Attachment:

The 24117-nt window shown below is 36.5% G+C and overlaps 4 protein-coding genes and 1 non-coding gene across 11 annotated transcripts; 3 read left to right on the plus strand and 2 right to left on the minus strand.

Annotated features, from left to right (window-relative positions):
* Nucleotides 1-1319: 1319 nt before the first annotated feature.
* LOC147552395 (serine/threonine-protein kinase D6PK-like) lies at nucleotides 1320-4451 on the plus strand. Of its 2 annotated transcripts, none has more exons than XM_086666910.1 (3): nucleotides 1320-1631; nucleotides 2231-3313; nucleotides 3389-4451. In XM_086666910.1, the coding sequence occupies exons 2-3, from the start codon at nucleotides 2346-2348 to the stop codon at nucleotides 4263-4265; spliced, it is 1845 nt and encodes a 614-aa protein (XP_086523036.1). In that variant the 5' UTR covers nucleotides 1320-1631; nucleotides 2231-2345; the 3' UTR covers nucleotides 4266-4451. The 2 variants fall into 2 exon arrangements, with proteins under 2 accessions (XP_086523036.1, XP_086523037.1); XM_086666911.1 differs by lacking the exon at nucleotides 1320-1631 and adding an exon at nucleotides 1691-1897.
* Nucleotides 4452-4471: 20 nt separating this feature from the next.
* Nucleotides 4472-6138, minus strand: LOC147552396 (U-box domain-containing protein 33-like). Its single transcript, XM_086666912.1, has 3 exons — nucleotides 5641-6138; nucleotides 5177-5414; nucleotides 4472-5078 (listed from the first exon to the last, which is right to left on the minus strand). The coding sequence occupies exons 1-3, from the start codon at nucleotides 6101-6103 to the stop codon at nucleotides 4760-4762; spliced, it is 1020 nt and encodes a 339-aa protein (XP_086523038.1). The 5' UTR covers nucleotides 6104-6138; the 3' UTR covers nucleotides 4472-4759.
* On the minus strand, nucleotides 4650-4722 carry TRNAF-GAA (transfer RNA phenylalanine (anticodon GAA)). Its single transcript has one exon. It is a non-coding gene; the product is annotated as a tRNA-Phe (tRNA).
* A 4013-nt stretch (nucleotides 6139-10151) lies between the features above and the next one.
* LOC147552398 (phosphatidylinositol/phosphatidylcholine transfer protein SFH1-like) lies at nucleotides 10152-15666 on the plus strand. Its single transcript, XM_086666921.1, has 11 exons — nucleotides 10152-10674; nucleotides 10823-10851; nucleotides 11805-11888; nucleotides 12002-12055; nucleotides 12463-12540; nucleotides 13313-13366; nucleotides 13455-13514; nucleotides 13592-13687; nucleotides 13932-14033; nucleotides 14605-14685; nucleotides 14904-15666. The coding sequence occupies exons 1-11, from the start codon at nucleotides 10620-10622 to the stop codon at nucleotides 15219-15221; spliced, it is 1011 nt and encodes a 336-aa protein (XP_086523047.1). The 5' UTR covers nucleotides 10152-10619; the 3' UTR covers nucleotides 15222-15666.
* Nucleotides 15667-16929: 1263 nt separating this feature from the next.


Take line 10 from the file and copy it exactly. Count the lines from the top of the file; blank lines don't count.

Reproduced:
* Nucleotides 15667-16929: 1263 nt separating this feature from the next.